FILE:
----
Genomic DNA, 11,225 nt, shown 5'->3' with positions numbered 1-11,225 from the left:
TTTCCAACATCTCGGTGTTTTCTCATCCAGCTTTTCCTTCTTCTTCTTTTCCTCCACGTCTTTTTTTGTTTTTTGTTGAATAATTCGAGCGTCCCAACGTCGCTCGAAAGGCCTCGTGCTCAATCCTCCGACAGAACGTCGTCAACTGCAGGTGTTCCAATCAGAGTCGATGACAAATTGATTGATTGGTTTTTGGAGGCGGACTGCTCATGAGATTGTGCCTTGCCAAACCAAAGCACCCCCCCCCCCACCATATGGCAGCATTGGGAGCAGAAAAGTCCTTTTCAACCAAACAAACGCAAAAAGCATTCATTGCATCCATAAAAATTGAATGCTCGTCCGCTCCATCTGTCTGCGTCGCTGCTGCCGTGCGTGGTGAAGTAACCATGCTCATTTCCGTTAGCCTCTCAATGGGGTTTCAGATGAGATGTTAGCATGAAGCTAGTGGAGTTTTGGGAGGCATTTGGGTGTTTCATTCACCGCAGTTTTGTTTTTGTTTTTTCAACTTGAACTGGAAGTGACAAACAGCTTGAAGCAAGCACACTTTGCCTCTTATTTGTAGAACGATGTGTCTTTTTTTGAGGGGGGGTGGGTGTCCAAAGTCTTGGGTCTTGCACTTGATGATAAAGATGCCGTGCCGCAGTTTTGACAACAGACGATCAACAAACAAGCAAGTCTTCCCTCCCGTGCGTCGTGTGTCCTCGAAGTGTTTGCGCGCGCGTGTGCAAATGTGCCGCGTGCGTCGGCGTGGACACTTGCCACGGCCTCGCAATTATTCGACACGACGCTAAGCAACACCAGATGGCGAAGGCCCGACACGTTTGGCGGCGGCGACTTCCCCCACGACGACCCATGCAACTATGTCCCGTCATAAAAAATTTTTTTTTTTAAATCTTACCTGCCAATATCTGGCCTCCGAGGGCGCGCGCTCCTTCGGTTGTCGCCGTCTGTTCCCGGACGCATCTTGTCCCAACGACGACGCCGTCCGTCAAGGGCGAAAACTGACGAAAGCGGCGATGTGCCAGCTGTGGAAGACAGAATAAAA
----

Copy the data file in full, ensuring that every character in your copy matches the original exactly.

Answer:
Genomic DNA, 11,225 nt, shown 5'->3' with positions numbered 1-11,225 from the left:
TTTCCAACATCTCGGTGTTTTCTCATCCAGCTTTTCCTTCTTCTTCTTTTCCTCCACGTCTTTTTTTGTTTTTTGTTGAATAATTCGAGCGTCCCAACGTCGCTCGAAAGGCCTCGTGCTCAATCCTCCGACAGAACGTCGTCAACTGCAGGTGTTCCAATCAGAGTCGATGACAAATTGATTGATTGGTTTTTGGAGGCGGACTGCTCATGAGATTGTGCCTTGCCAAACCAAAGCACCCCCCCCCCCACCATATGGCAGCATTGGGAGCAGAAAAGTCCTTTTCAACCAAACAAACGCAAAAAGCATTCATTGCATCCATAAAAATTGAATGCTCGTCCGCTCCATCTGTCTGCGTCGCTGCTGCCGTGCGTGGTGAAGTAACCATGCTCATTTCCGTTAGCCTCTCAATGGGGTTTCAGATGAGATGTTAGCATGAAGCTAGTGGAGTTTTGGGAGGCATTTGGGTGTTTCATTCACCGCAGTTTTGTTTTTGTTTTTTCAACTTGAACTGGAAGTGACAAACAGCTTGAAGCAAGCACACTTTGCCTCTTATTTGTAGAACGATGTGTCTTTTTTTGAGGGGGGGTGGGTGTCCAAAGTCTTGGGTCTTGCACTTGATGATAAAGATGCCGTGCCGCAGTTTTGACAACAGACGATCAACAAACAAGCAAGTCTTCCCTCCCGTGCGTCGTGTGTCCTCGAAGTGTTTGCGCGCGCGTGTGCAAATGTGCCGCGTGCGTCGGCGTGGACACTTGCCACGGCCTCGCAATTATTCGACACGACGCTAAGCAACACCAGATGGCGAAGGCCCGACACGTTTGGCGGCGGCGACTTCCCCCACGACGACCCATGCAACTATGTCCCGTCATAAAAAATTTTTTTTTTTAAATCTTACCTGCCAATATCTGGCCTCCGAGGGCGCGCGCTCCTTCGGTTGTCGCCGTCTGTTCCCGGACGCATCTTGTCCCAACGACGACGCCGTCCGTCAAGGGCGAAAACTGACGAAAGCGGCGATGTGCCAGCTGTGGAAGACAGAATAAAA